By Charles Babington and Carol D. Leonnig
Washington Post Staff Writers
Friday, February 17, 2006
The Bush administration helped derail a Senate bid to investigate a warrantless eavesdropping program yesterday after signaling it would reject Congress's request to have former attorney general John D. Ashcroft and other officials testify about the program's legality. The actions underscored a dramatic and possibly permanent drop in momentum for a congressional inquiry, which had seemed likely two months ago.
Senate Democrats said the Republican-led Congress was abdicating its obligations to oversee a controversial program in which the National Security Agency has monitored perhaps thousands of phone calls and e-mails involving U.S. residents and foreign parties without obtaining warrants from a secret court that handles such matters.
"It is more than apparent to me that the White House has applied heavy pressure in recent days, in recent weeks, to prevent the committee from doing its job," Sen. John D. Rockefeller IV (D-W.Va.), vice chairman of the intelligence committee, said after the panel voted along party lines not to consider his motion for an investigation.
There was one setback, however, to the administration's efforts to keep tight wraps on the NSA operation. Yesterday, a federal judge ordered the Justice Department to turn over its internal documents and legal opinions about the program within 20 days -- or explain its reasons for refusing.
Before yesterday's closed-door meeting of the intelligence panel began, White House spokesman Scott McClellan said that the NSA program does not require "congressional authorization" but that the administration is "open to ideas regarding legislation." Committee sources said such comments -- characterized as meaningful by Republicans but empty by Democrats -- apparently persuaded GOP moderates to back away from earlier calls for a congressional investigation into the program.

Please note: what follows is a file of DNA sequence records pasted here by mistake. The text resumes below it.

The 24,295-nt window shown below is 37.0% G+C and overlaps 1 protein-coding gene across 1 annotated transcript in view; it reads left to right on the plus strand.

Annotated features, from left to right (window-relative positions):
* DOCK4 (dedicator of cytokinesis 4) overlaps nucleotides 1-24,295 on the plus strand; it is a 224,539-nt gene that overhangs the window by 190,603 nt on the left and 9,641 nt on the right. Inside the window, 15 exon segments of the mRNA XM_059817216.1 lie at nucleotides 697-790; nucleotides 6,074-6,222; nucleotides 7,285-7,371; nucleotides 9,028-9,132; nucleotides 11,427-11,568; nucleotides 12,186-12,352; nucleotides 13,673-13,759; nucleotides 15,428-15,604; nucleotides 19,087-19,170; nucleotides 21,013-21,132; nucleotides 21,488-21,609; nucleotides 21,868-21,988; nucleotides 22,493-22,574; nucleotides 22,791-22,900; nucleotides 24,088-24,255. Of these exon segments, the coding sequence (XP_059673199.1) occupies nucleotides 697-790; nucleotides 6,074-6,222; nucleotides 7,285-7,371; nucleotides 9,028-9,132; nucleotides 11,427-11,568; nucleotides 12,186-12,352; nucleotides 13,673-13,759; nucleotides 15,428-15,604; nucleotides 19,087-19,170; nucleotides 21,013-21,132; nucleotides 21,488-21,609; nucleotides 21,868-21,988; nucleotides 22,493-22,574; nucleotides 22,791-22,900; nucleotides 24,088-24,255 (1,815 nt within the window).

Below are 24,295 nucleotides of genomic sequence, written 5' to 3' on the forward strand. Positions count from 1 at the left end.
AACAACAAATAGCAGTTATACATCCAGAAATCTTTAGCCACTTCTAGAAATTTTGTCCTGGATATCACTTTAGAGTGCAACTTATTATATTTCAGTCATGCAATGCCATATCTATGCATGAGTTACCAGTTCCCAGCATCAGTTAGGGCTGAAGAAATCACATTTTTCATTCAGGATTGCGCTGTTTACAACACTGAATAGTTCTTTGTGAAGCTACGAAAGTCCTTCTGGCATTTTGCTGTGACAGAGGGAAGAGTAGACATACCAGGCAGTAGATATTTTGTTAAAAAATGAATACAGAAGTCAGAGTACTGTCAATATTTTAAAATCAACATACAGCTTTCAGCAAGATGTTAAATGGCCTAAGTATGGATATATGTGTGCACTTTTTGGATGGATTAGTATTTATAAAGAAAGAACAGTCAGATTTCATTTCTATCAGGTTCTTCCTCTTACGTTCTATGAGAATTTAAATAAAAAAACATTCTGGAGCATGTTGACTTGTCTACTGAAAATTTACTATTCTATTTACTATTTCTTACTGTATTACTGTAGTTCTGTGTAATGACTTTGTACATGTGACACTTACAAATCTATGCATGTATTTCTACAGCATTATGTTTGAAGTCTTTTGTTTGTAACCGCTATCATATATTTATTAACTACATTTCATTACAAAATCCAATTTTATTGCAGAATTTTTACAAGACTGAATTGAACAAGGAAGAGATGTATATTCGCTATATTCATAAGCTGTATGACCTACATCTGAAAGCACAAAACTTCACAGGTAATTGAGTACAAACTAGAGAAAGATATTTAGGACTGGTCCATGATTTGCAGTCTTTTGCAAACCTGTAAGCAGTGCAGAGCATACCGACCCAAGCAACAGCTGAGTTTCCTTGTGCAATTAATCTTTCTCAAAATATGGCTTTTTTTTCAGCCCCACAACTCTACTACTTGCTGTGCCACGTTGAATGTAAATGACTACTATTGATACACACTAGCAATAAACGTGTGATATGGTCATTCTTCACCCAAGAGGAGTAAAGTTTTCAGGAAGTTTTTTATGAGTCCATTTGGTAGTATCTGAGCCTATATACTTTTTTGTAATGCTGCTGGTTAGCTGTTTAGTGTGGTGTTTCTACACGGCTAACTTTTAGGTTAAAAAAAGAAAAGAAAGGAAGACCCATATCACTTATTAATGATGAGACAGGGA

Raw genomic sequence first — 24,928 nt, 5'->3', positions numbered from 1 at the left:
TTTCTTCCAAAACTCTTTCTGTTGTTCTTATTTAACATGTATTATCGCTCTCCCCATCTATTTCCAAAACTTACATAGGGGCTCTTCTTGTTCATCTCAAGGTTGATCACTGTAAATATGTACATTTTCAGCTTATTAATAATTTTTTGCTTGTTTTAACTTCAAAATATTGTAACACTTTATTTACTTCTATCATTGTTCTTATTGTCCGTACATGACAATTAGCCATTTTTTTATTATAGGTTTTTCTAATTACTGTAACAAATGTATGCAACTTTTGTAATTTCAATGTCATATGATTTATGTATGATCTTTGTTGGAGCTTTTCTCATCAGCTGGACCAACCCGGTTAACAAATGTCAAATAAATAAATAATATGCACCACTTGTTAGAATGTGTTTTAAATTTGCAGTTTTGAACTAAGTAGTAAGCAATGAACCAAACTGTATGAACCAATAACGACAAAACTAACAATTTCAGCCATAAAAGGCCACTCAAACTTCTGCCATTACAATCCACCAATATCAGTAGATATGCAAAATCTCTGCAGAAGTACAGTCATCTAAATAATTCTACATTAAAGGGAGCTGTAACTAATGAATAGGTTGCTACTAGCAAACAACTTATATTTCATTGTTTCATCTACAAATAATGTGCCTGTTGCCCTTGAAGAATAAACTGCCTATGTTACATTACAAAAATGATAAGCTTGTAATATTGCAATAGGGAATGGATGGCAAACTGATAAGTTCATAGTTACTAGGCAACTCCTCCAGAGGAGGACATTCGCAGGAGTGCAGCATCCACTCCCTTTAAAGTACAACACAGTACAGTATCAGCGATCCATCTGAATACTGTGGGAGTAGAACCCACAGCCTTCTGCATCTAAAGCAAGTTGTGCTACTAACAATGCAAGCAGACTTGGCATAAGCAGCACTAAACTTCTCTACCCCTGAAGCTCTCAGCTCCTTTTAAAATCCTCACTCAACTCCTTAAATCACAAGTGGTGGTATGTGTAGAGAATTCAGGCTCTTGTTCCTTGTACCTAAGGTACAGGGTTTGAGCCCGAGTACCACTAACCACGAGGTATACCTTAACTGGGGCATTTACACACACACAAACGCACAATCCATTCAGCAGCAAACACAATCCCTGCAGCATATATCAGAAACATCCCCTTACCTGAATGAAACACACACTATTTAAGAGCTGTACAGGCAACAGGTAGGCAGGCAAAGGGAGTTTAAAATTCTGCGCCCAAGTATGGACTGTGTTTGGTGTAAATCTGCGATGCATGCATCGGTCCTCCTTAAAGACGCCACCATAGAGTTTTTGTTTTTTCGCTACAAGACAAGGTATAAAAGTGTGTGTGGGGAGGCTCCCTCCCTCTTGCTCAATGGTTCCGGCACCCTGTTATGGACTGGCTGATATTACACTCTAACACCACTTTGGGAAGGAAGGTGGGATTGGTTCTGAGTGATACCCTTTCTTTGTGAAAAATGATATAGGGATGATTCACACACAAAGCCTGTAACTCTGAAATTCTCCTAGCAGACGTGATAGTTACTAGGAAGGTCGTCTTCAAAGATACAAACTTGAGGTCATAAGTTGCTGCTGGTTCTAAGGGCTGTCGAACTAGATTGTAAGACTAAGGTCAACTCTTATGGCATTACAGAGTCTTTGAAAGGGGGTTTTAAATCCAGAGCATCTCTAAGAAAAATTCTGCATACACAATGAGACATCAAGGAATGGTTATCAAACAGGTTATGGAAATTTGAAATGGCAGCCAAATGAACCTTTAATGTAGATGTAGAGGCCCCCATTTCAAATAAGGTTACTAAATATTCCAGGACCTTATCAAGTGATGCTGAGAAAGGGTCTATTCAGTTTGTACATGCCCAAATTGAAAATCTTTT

After the meeting, Chairman Pat Roberts (R-Kan.) told reporters: "The administration is now committed to legislation and has agreed to brief more intelligence committee members on the nature of the surveillance program. The details of this agreement will take some time to work out."
Democrats said the administration's overture is so vague that it amounts to nothing, calling it a stalling tactic to give Republican lawmakers political cover for rejecting a full inquiry. "For the past three years, the Senate intelligence committee has avoided carrying out its oversight of our nation's intelligence programs whenever the White House becomes uncomfortable with the questions being asked," Rockefeller told reporters. "The very independence of this committee is called into question."
In December, two Republicans on the committee -- Olympia J. Snowe (Maine) and Chuck Hagel (Neb.) -- called for a congressional investigation of the NSA program. Yesterday, they supported the move that adjourned the meeting without voting on Rockefeller's motion.
Snowe said in a statement: "The administration must demonstrate its commitment to avoiding a constitutional deadlock by engaging in good-faith negotiations."
McClellan and Roberts cited efforts by committee member Mike DeWine (R-Ohio). DeWine, who will face a tough reelection battle this fall, is drafting legislation that would exempt the NSA program from the 1978 Foreign Intelligence Surveillance Act. The law provides a mechanism for secret warrants for wiretaps in anti-terrorism investigations. But several key Republicans, including House intelligence committee member Heather A. Wilson (N.M.) and Senate Judiciary Committee Chairman Arlen Specter (Pa.), say the NSA program should fall under FISA guidelines.